More and more fleece has made its way onto Charlie’s bed and perhaps this, besides melatonin, has helped him to sleep better. He always makes sure that a snowman fleece blanket (a former speech therapist gave it to him) is spread over the sheet. At the foot of the bed is a pile of three smaller fleece blankets, two that he has had since he was a baby (and that my mom had embroidered with his name and initials). And, randomly arrayed, are a rather motley collection of sensory pillows with shimmering colors that have also been in the washing machine more than a few times.

I don’t think you’ll be surprised to know that, all sensory needs acknowledged and accounted for, Charlie fell asleep before 10pm.

To paraphrase the poet Denise Levertov, O touch and see.

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    • laurentius-rex

      What really needs to be abandoned it the “triad of impairments” sensory issues were included in the first diagnostic descriptions of autism, they deserve to be back in there as they go unrecognised, undiagnosed and unaccomodated otherwise.

    • Niksmom

      Oh so true, Larry. I have ben saying to my son’s school for the past year that he needs a sensory diet but they haven’t done a darn thing yet. Now, with the official ASD diagnosis, I will ave (hopefully) more leverage to use. Niksdad and I see sucha difference when Nik gets the right types and amounts of input.

    • Caroline

      Thank you for this post Kristina.

      ‘Sensory Issues’ are my child’s biggest difficulty right now, and my child has always responded well to sensory integration therapy. When we first started, I thought it was a little new-age, but it really helped more than anything else. (besides anti-seizure medication! and a few good teachers!)

      Without the specific therapy for 3 years, my child is having a lot of trouble where he used to go with ease.

    • Marcie

      I’ve been reading Grinker’s “Unstrange Minds” in which he explains that as the DSM progressed, they tried to use more and more observable behavior and dealt with the actual causes less and less. I can understand trying to get away from abstract Freudian-psychoanalystic causes, but I think maybe it’s time to “get back to the basics”, i.e. the root causes. Maybe that’s why talking about sensory issues is causes such distress, it could cause a paradigm shift back to thinking about the person’s experience. Psychology likes to think of what it does as more objective than that (even when it’s not).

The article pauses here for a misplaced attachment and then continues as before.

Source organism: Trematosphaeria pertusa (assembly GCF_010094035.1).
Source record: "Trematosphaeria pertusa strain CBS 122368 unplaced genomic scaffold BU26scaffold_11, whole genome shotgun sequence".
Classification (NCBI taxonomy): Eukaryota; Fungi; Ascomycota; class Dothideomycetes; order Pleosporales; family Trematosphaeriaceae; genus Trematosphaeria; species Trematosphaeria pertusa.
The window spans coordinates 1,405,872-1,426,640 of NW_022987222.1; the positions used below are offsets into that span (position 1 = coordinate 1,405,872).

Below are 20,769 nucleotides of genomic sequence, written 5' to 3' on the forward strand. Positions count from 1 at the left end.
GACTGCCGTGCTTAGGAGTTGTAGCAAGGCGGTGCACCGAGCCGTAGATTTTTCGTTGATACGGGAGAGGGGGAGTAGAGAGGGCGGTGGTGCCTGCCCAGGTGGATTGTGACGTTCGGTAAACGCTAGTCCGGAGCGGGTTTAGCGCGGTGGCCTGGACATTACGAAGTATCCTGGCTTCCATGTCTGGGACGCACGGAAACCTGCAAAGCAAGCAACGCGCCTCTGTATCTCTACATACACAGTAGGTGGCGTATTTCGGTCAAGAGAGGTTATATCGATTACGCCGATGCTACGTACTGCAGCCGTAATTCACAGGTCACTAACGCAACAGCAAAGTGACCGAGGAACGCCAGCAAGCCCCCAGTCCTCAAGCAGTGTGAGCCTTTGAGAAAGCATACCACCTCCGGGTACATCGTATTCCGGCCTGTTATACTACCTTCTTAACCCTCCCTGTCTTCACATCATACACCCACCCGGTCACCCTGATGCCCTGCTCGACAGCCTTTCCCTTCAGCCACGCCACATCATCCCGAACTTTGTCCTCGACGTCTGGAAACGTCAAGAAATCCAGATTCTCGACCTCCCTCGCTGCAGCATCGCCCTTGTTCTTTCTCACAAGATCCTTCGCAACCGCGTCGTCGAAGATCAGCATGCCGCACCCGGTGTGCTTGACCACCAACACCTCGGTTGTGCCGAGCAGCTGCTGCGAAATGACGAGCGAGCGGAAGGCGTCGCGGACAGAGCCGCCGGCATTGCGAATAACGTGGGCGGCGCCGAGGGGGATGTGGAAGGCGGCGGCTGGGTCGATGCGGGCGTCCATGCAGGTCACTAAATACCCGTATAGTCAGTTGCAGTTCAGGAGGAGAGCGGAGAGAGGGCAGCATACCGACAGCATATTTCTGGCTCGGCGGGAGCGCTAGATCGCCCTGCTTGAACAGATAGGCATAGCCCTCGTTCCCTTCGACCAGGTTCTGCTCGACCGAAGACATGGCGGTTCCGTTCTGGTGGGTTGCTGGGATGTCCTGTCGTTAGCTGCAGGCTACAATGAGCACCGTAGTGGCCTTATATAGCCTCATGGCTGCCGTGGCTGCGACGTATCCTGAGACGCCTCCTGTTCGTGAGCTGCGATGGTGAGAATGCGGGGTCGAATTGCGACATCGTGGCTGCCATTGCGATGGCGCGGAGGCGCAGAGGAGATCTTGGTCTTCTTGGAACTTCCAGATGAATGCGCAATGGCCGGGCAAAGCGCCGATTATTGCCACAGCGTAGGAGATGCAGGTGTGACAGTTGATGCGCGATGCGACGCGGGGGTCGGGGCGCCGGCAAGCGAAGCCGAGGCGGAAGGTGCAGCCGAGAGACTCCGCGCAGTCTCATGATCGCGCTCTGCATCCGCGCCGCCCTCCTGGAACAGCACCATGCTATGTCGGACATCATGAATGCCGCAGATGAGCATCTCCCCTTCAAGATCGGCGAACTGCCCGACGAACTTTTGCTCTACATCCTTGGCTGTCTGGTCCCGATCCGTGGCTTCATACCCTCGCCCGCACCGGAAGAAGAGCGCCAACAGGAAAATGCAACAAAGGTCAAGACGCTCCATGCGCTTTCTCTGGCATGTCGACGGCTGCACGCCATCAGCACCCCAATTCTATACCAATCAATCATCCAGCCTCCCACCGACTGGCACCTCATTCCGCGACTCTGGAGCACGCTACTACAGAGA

• Kristina Chew, PhD

      I have to include the weather as a big player in Charlie’s sensory experience—–my parents live in the Bay Area in northern California and that’s a wonderful climate, no humidity, temperature stays 40-80 degrees, near the water: A combination that suits Charlie well (and myself, too—but Charlie still does not always think to wear shorts on a hot day or to put on jacket on a cold one).

      Thanks for the insight about “cause,” Marcie—–Caroline, I thought some of the treatments (brushing….) were kind of “new agey” too at first; now they seem so much more like common sense, and remind me of how Charlie is very attuned to his surroundings, just not always able to explain this. I don’t think of these sensory needs as “impairments” but as signs of Charlie’s differentness (neurological, etc.)—-and I have to say, who doesn’t feel like lying down on the couch after a long day?

    • mcewen

      Sensory issues are part and parcel of the diagnoses as far as I’m concerned. Huge, complex and we’re still learning.

    • Leila

      I wish they had more occupational therapists that specialize in feeding issues. My son can eat a variety of consistencies and likes different flavors, which can be sweet, sour or salty, so it’s hard to know what makes him reject some foods (many times in school he’ll skip lunch altogether). My husband thinks he dislikes bland food, but then why does he like to eat plain rice? It is one source of stress for him and the whole family, and I think ABA therapists don’t have a clue about this issue. We’ve been working with ABA people who were supposed to be specialized in feeding programs and so far it’s been a complete failure.

    • Joe

      Sensory issues are a big deal. Some sounds really bother me, most of them loud grating sounds, but those that would just bother a non-autistic person is painful to me (finger nails on a chalkboard don’t just send chills up my back, they bring me to my knees doubled over in pain.) I have worse issues with light, I’m happiest in Walmart if I have my sunglasses on IN the store.

      My son is more sensitive to sound than I am and slightly less sensitive on light. So even though I understand, each of us is different.

      I’ve gotten accomodations at work for sensory issues. It’s not mentioned on my diagnosis, but it’s considered common with ASD and no one has had an issue with that being why having a bright light in my face makes me unable to work because of the pain.

    • Lolasmom

      Hmm… this is an issue I keep revisiting, because Lola seems to have few sensory issues. Nothing really seems to make her anxious (except social situations where I leave her). I mean, she screams when I brush her teeth or hair, but she is FINE when she does it by herself, which makes me think it is less a sensitivity issue and more an independence issue (which follows Lola’s personality!)